Q & A: Common Questions From Parents
What is the typical process admissions staff / principals go through to evaluate applications?
Teachers and principals genuinely want to get to know a child before their final decision. This profile is gleaned from a combination of student and family interviews, the application, school reports and teacher recommendation reports. They seek families who will make a positive contribution to the school and children who have the personalities and interests as well as academic criteria that show they have something to offer.
In addition to wanting to understand the “whole child and family,” schools are looking for a good fit. They want parents who share the school’s values and who are choosing the school because they genuinely feel it is a good match.
What are the most important things parents need to have represented on an application?
Understanding and genuine appreciation for the school and why that particular school is a good fit for their child. Each school has a unique ‘personality’ such as a set of values and attributes that families should take the time to understand, especially as it relates to their own child.
How should parents go about determining the culture of a private international school, and whether it would be a good fit for their children?
Talking with other parents or former parents is useful, but always should be taken with a grain of salt. School is a very personal experience and what works for one child may not work for another. The best way to get to know a school is to spend time there. Go at drop-off time and observe. You’ll want to see whether the other parents share your values. Are the children welcomed by a Principal or Vice Principal in the morning? Going to a play, concert, school fair, or sporting event speaks volumes.
What are the most important things parents need to have well represented about themselves when meeting with Admissions Directors / Principals?
That they are eager to partner with the school for the benefit of their child and all children, whether this means being a class mother, accompanying the class on trips, or financial support (if that is feasible for the family).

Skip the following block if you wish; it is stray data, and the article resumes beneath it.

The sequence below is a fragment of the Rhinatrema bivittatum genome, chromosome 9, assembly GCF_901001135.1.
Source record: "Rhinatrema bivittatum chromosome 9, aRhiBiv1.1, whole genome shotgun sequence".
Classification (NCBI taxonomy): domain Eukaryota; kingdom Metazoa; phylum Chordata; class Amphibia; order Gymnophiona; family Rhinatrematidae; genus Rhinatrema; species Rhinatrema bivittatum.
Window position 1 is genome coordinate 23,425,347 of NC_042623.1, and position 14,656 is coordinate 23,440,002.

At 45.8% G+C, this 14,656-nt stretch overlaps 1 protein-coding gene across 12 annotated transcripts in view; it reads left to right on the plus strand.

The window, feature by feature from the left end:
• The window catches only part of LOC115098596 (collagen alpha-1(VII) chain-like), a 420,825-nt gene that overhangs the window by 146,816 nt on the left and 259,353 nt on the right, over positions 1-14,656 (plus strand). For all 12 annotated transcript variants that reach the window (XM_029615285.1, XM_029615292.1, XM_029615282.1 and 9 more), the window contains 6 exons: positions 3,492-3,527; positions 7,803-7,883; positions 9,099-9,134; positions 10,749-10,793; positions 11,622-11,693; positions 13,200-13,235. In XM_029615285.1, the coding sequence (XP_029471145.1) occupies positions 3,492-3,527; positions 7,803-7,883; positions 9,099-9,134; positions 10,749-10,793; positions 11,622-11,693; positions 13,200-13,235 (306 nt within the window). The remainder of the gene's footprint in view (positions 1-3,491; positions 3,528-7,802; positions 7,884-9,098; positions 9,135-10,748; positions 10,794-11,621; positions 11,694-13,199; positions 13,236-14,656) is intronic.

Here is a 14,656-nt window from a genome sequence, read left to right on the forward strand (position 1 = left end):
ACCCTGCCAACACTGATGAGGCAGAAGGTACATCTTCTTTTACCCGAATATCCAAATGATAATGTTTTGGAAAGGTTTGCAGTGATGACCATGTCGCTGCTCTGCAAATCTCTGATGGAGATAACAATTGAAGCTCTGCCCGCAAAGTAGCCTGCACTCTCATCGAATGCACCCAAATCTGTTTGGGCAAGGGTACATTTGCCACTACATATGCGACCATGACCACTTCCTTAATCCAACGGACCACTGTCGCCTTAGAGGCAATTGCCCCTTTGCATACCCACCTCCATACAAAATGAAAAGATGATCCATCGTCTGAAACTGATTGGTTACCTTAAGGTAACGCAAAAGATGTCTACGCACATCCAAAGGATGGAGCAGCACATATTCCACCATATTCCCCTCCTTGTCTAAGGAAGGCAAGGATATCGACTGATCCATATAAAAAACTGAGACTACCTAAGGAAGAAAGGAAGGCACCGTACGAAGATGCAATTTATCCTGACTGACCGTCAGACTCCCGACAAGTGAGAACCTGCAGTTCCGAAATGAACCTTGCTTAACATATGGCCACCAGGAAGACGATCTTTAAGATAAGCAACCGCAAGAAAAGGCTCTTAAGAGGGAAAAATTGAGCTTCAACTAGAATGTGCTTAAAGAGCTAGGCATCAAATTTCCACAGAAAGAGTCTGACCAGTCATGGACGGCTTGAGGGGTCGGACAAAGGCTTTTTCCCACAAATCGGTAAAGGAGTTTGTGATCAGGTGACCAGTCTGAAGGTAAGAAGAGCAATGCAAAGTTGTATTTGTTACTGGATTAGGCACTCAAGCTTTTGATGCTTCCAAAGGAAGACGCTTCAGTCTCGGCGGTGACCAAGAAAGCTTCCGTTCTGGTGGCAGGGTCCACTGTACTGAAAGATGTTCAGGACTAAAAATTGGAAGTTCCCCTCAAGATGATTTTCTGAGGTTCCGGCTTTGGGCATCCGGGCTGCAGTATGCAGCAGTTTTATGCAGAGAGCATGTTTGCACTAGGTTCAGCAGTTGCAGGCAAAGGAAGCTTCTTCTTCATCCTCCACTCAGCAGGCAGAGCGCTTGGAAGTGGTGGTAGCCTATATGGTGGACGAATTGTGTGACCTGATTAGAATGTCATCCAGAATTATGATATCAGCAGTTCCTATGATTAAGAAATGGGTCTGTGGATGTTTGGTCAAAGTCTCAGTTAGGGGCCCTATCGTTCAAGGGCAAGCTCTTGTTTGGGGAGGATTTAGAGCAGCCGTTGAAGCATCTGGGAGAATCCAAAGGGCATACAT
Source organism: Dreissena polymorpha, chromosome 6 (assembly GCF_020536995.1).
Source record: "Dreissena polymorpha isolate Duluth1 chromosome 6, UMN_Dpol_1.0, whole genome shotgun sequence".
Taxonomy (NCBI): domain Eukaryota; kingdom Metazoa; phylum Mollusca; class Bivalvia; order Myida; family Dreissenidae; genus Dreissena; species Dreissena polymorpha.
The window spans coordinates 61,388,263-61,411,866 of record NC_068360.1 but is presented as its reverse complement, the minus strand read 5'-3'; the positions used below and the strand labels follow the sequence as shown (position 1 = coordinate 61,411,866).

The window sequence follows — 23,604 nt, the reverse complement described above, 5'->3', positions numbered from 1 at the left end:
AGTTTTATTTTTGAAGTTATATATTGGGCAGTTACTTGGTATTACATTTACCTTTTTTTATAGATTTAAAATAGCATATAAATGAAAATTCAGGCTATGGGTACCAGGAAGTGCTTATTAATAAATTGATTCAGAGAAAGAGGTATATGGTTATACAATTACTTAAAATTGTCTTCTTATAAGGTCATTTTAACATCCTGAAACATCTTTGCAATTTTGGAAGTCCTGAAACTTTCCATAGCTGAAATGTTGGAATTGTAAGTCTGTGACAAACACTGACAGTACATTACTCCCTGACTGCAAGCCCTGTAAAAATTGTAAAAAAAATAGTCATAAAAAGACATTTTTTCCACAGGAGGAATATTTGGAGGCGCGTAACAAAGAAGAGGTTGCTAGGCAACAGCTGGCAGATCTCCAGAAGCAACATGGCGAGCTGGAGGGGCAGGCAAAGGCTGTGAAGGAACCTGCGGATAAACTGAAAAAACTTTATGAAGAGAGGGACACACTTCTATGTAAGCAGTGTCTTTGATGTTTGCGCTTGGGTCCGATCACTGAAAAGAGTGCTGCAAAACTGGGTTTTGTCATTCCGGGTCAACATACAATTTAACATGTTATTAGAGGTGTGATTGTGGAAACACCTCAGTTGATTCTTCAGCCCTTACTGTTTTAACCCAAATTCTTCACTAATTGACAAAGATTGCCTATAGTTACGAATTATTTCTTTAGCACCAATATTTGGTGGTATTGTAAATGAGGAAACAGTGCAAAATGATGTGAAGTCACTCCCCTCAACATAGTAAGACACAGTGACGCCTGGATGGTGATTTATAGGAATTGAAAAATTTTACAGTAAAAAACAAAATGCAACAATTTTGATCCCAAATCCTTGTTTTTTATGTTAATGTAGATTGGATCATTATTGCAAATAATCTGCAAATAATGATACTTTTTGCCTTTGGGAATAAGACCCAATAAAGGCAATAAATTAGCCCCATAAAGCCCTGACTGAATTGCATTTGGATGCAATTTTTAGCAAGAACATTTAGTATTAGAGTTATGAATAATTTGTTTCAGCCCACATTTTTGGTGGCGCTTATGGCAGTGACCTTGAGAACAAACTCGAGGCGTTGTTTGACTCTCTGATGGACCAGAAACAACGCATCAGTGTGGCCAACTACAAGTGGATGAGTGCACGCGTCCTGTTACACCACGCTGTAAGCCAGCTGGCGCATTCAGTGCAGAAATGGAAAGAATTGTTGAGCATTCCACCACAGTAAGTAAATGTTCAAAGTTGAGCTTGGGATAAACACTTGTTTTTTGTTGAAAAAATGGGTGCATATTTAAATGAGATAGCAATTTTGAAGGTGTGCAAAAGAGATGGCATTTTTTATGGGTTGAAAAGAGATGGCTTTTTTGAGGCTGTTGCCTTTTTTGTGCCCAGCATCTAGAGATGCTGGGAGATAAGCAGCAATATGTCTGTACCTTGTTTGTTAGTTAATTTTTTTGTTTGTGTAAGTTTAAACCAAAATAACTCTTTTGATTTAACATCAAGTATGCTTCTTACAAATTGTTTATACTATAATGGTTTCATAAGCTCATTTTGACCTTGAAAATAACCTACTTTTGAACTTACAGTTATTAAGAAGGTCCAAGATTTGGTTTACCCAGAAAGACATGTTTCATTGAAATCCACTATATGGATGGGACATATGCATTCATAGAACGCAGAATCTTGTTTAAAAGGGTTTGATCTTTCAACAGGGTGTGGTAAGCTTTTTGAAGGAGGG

That they are objective about their child and will be open to feedback, both positive and negative, as well as able to collaborate with teachers to provide their child any help and/or resources that will be beneficial.
Lastly, that they will respect the teachers as professionals - and will not try to overturn policies and practices for the benefit of their child.
How can a parent best prepare their child for admissions interviews?
Before the interview, a parent should explain to his or her child that this is an opportunity for the teachers to get to know them and for them to get to know if they would like to attend the school.
Parents should coach their child to look an adult in the eye, shake hands, and talk in an audible voice, which will serve them well for the interview and for years to come. It is useful for a parent to role-play some simple questions with a child to make him or her more comfortable when s/he arrives for the interview.
It is also advisable to visit the school before the interview to familiarise them with the environment. Tell your child some nice things about the school and if possible, attend an open day or a family event with them.
Making sure kids are familiar with the books they’ve read, the music they listen to, the movies they’ve seen – and their reasons for each – can give teachers a kick start to a conversation.
Finally, tell your child to ask for help if there is something they can’t do or if there is something they don’t understand.